“French Londoners, France loves you” was just one among the many messages directed to expat voters by centrist president to be elected Emmanuel Macron. During his long campaign Macron showed understanding and importance of engaging with voters outside of France. His victory is a result not only of promises apropos internal goals and expectations, but also very ambitious foreign policy endeavors. Beside foreign policy strivings, France will need much faster economic growth.
In the last decade France has lost its position in Europe and at the same time trust of Germany which started treating it as a junior partner in the EU. At the same time unemployment rate in France is close to 10% and for those under 25 it has been above 20% since 2009.
Faced with Brexit, Macron must act fast in attempts to push France higher in the EU hierarchy and to place its economy as one with highly business oriented approach.
Main figures of the two goals equation are President Macron, Prime minister Philippe and Finance Minister Le Maire. They are expressing great acceptance of the business and finance world rules. One of the concrete examples of such behavior is the decision to set up a special court to handle English-law cases for financial contracts after Britain leaves the EU. Most loan and derivative contracts in Europe are written in English law, but Britain’s exit from the EU raises problems with how they would be enforced outside of Britain. “All proceedings will take place in English. We will hire people with experience in common law, regardless of where they come from”, Le Maire said recently in New York.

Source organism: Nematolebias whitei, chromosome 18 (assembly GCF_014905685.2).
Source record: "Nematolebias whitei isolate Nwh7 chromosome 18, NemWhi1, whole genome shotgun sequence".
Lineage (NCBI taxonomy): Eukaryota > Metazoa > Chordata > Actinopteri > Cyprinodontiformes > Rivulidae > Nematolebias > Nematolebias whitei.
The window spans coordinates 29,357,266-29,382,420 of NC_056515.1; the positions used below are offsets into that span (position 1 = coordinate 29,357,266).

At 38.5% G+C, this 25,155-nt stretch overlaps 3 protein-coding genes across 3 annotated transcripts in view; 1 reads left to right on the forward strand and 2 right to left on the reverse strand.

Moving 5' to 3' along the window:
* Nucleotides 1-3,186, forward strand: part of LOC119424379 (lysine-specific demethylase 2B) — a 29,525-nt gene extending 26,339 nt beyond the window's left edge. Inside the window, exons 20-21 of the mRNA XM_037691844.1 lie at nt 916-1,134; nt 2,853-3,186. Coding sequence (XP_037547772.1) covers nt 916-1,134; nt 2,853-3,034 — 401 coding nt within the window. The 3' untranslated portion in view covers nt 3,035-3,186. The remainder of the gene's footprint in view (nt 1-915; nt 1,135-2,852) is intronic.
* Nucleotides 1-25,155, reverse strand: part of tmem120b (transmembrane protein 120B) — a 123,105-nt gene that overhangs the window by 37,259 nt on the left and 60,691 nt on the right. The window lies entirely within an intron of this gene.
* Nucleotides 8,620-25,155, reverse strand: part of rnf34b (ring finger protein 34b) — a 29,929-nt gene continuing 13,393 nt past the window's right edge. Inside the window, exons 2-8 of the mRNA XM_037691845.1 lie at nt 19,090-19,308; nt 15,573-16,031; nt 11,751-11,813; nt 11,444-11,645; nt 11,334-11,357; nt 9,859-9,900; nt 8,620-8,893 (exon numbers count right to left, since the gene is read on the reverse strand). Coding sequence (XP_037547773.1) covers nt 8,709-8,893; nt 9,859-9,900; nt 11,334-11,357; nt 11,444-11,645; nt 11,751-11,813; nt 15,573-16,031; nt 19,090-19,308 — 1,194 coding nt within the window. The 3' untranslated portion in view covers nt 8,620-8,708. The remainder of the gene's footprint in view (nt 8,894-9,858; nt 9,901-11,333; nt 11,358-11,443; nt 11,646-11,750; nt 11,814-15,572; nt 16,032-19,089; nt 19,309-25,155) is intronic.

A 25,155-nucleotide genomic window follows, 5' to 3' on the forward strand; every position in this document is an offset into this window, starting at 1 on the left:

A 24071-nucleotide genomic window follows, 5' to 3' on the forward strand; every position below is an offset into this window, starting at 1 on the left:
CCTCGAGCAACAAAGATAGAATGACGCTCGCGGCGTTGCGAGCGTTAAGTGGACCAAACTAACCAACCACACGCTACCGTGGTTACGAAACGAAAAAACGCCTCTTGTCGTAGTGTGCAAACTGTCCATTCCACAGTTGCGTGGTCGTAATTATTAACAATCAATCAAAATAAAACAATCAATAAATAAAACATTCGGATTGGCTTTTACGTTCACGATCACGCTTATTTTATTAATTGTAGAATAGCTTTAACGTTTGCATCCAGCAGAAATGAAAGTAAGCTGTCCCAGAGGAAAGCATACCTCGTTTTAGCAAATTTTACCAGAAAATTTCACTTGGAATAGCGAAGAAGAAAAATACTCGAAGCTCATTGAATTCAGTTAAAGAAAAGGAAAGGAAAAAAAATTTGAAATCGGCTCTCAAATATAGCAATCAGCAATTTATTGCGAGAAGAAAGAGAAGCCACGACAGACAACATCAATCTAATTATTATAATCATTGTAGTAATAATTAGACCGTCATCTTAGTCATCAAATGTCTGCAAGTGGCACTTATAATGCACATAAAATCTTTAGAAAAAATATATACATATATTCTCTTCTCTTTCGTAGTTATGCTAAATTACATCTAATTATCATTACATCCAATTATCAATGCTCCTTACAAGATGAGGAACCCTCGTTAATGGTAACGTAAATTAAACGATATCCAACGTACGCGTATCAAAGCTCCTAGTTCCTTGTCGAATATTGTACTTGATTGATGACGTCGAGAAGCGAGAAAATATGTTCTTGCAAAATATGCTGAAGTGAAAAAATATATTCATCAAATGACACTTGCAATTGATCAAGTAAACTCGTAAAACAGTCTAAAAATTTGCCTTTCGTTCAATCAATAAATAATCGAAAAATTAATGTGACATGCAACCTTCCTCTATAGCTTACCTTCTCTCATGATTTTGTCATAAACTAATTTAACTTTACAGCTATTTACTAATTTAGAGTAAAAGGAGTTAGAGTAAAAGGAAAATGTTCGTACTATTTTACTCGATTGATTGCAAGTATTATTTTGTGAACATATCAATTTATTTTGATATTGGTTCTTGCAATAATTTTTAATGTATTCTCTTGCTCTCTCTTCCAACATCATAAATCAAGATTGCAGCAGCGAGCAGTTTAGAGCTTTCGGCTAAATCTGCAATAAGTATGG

This is a huge step for a country that takes immense pride in its language and cherishes its legal system rooted in Roman law. “Long gone are the days when you could only do business or speak to regulators in French. We will always be proud of our language, but we also understand the need to make it easier for financial institutions operating in France,” Le Maire said in a speech delivered in English. “Attracting major U.S. banks to Paris, rather than letting them settle in London, Dublin, Amsterdam or Frankfurt, is about creating jobs in France, bringing wealth to France,” Le Maire said. Prime Minister Edouard Philippe is to announce measures in the coming weeks to boost the attractiveness of Paris as a global financial hub, a government spokesman said earlier this week.
President Macron, former investment banker, knows that if France wants to regain its place as an EU leader next to Germany, positive achievements in economic sphere will have significant influence. One of the key contributors to that aim could be setting Paris as the new financial capital of Europe. However, we will not wait long to see the results of “Global banks, Paris loves you” policy.